The good, the bad, and the ugly: selecting and vetting indigenous leaders
Reed, Donald K.
Upperman, Matthew P.
Lober, George;Lee, Doowan
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Determining who is the right indigenous leader for U.S. forces to work with in a complex environment during irregular and unconventional warfare is a complicated endeavor, affected by countless factors. Selecting, vetting, and influencing indigenous leaders in foreign countries has been a key task of U.S. Special Operations Forces since its inception, but to date Special Operations Forces often struggles with mastering this, as evidenced by recent experiences in Iraq and Afghanistan. The primary aim of this thesis is to improve this capability. To assist with the future selection and vetting of indigenous leaders, this thesis introduces a leader selection heuristic. It is the authors contention is that to find the right individual requires correctly identifying particular attributes, features, and behaviors in both the individual and the environment.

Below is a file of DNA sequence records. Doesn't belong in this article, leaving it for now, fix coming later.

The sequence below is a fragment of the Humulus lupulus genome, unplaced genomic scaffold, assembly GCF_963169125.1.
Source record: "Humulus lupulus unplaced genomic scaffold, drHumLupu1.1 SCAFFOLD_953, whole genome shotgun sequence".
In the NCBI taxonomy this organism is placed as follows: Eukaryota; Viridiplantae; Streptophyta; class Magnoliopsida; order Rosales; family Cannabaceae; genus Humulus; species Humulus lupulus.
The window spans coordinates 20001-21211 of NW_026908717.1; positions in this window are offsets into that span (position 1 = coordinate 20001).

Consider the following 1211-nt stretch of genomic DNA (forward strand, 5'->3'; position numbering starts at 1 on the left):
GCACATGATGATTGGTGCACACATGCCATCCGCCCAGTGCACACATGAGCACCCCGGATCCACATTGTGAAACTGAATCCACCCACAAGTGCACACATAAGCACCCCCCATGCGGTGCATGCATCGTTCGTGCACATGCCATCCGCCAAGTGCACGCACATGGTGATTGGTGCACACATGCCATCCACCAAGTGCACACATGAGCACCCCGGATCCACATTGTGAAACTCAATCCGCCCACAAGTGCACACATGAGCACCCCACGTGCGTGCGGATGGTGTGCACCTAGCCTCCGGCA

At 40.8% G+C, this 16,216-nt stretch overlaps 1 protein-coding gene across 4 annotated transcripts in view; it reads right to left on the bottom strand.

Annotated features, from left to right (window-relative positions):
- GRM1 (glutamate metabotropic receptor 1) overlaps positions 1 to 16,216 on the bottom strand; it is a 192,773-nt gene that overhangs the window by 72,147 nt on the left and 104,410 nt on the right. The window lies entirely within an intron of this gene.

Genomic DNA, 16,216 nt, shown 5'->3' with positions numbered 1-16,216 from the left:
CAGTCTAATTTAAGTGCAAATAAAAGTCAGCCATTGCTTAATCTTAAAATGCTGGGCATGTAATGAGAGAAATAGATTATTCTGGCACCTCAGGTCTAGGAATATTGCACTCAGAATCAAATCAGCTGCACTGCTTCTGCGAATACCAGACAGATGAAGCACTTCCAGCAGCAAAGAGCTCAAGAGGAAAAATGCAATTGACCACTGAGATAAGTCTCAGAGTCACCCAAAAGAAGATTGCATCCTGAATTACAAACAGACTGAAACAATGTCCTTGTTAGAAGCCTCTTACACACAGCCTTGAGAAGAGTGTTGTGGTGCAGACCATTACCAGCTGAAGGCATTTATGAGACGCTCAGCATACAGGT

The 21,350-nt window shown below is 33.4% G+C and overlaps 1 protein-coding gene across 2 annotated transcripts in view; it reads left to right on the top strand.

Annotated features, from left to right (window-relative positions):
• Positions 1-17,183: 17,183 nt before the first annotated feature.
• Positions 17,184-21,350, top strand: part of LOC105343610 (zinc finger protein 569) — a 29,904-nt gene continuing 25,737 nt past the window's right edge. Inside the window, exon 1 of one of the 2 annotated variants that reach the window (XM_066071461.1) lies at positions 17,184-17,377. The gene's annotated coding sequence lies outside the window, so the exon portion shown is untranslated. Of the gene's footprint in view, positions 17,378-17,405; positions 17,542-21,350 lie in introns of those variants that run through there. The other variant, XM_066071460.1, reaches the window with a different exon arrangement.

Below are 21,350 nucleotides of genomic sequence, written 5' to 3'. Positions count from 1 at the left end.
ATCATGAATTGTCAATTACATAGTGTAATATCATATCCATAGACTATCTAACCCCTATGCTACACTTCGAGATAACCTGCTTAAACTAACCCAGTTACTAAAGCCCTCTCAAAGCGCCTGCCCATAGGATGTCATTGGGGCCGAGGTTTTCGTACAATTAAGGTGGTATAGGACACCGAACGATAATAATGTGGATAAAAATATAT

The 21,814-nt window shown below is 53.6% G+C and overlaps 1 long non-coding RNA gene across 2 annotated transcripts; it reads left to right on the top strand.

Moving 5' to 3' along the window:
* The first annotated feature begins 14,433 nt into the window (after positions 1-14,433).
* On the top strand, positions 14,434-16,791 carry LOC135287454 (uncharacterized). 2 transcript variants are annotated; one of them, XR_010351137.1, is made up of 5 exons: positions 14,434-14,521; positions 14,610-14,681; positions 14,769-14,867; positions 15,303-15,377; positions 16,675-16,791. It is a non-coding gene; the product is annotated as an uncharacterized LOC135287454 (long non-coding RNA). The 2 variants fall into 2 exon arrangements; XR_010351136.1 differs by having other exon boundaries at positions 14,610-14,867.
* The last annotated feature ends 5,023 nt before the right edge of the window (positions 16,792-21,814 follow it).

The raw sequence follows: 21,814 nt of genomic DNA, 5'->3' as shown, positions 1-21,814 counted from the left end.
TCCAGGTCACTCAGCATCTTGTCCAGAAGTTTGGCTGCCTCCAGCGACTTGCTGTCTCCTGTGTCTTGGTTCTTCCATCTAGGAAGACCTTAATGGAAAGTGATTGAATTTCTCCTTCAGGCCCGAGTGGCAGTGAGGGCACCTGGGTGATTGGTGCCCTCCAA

RightsThis publication is a work of the U.S. Government as defined in Title 17, United States Code, Section 101. Copyright protection is not available for this work in the United States.
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